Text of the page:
Smart and green ship Wind propulsion

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        • Wind Propulsion: Blending regional initiatives, national developments, and international networks for sustainable shipping

          Convenor: International Wind Ship Association and Bretagne Développement Innovation (BDI) (France)


          Reemergence of wind propulsion as a major technology development in 21st shipping / workshop for a concrete shared pathway with India. Wind propulsion has a significant air and noise pollution reduction impact, carbon and other associated toxic emissions, noise from cavitation and machinery onboard. There are three key trends developing within the sector:

          > Tweaking: The retrofitting of existing vessels with wind propulsion systems to reduce fuel use up to 30% and to extend the carbon budget available to shipping.
          > Transition: Natural replacement with wind optimised wind-assist & primary wind vessels + operation adjustments to maximise the wind energy component.
          > Transformation: Accelerated replacement of existing vessels with primary wind vessels and the uptake 100% energy autonomous wind vessels and even ‘carbon positive’ vessels that are generating significant alternative fuel available for shore based usage.

          These trends are at different stages of development; however they hold various levels of promise across numerous SDG objectives especially in the smaller vessel segments with the return of fuel costs into local economies, the opportunities to revitalise smaller ports, reduce pressure on fisheries and revitalise local shipping services and employment.

          Blending regional ecosystems, national development and international networks has the potential to fuel wind propulsion takeoff and to help building a really decarbonised shipping.  This is the vision we are trying to put into action with the International Windship Association, the French Wind Ship Association, Bretagne Developpement Innovation and the "Région Bretagne". Local communities of industrial groups, start-ups, ports, local government, academics and civil society driven by IWSA, IWSA hub, and BDI are part of a French, European and global network of wind propulsion ecosystems of innovators and enablers.
          This is leading to a reemergence of wind propulsion as a major technology development in 21st shipping that should be shared worlwide: the Sea Tech Week session is a concrete workshop to creating a pathway with India and beyond.

          The session will be organised of plenary sessions, workshops and feebacks to create a Country & Regional Map for Shipping in India fit for a decarbonised shipping world with wind propulsion at the heart of the decarbonisation pathway. Creates impact analysis of changes to shipping at local, regional and international level.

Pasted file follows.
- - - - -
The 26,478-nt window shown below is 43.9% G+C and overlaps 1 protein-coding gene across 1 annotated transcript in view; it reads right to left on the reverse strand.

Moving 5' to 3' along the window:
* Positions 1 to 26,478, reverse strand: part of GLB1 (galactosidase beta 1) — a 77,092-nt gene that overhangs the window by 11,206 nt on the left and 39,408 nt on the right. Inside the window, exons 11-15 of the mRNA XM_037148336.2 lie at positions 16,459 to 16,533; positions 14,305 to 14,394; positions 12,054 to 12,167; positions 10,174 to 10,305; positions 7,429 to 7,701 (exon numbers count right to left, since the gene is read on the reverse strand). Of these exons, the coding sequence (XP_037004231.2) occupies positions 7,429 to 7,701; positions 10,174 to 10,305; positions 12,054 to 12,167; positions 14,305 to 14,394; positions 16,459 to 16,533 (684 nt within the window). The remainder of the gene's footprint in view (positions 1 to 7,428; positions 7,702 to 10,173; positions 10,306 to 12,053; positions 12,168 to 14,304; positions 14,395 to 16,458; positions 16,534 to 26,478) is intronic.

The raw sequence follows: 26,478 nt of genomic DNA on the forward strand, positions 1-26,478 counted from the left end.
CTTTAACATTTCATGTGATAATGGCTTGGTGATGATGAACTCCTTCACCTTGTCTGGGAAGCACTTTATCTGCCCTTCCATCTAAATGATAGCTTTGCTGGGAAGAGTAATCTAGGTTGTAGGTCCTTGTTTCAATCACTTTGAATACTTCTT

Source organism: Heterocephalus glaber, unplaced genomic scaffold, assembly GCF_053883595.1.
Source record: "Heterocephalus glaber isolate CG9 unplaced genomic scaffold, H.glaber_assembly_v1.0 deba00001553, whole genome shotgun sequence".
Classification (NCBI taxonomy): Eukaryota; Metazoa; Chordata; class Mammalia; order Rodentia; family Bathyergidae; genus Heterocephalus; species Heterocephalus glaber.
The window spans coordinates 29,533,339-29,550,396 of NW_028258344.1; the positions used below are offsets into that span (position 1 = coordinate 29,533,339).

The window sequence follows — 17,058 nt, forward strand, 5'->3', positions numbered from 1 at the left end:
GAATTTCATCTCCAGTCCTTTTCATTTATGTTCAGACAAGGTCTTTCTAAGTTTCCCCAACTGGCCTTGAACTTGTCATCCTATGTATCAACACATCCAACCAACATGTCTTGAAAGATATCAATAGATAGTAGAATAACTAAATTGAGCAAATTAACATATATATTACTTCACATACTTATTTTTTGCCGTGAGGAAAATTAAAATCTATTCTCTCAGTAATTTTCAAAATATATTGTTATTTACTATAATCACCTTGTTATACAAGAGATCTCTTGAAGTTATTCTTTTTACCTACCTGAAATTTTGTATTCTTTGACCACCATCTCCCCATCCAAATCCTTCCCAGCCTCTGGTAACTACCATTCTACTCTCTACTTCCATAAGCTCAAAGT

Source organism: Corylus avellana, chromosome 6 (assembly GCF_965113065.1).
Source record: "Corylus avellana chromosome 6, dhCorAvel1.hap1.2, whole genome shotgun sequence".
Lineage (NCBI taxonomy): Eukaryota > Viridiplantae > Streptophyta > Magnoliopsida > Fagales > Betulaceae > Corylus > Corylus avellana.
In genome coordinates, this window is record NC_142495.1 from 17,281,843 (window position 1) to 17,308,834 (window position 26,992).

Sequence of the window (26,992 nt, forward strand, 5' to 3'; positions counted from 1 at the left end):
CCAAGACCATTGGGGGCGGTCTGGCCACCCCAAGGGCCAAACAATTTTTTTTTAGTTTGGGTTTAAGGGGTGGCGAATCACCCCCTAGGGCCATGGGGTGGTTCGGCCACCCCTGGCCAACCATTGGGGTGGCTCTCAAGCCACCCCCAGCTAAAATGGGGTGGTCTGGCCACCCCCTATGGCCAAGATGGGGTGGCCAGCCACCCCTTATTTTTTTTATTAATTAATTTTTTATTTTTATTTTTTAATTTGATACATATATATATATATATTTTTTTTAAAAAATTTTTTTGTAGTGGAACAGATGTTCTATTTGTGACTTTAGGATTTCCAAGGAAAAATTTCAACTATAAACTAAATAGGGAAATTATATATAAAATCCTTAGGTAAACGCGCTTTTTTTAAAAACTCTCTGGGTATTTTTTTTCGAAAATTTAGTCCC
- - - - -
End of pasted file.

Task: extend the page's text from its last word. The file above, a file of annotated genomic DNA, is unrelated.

Smart and green ship Boat and AUV design and engineering

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        • Esprit de Velox : one small step for seaman, one giant leap for mankind’s maritime impact
          Convenor: Esprit de Velox (France) and Bureau Veritas Marine&Offshore (France)

          Endorsed by the UN Decade of Ocean Science, Esprit de Velox is a Responsible Research  and Innovation programme that crosses the scientific world’s requirement and  the vision carried out by the companies engaged in the maritime ecological  transition.

           > 30 crucial years for climate and biodiversity,
           > Emerging of the Ocean's key role in the metamorphosis of the Earth system,
           > Shared need for an exemplary scientific presence at sea,
           > Need to collect clean data and produce interdisciplinary knowledge from the vessel itself.
           
          These are both the observations and ambitions that are guiding an extraordinary path to the 70-metre ocean-going, positive impact vessel, designed to embark 50  people on board for transdisciplinary research campaigns from pole to pole, on the front line of climate and biodiversity.

           
        • Navigation and control of Underwater vehicles
          Convenor: Indian Institute of Technology (IIT) Goa (India) and National Institute of Technology Silchar (India)


          In the recent years, research on navigation and control of Autonomous Underwater Vehicles (AUVs) has become challenging for scientific and economic reasons in view of their several applications e.g. deep-sea operations, off-shore installations inspection, mapping of sea floor, environmental data gathering and sampling, and defence.

          This special session is intended to invite research contributions made by peers actively involved in navigation and control of AUVs addressing issues such as communication constraints in acoustic medium, uncertainties and disturbances. In the last decade, the new area of research has emerged related to cooperative control between several marine vehicles and heterogeneous marine vehicles.
           

        • Lower environmental impact for the new research vessel of FOF

          Convenor: IFREMER (France)

          The new regional vessel of the French Oceanographic Fleet will be the subject of an ambitious eco-design approach based on in-depth reflection on the stages of a campaign and their impact, and the choice of adjusted technical solutions, aimed at reducing its overall environmental footprint over its entire life.
          The construction of the vessel should be carried out with a limited environmental impact. An open and modular design and the choice of innovative solutions will aim to operate the vessel with a reduction in CO2 emissions of up to 60%, with a minimum commitment of 30% reduction compared to the current situation of a vessel of the same size. To achieve this, this vessel will aim to be a "low consumption" vessel, as well as the optimisation of the ship's operation.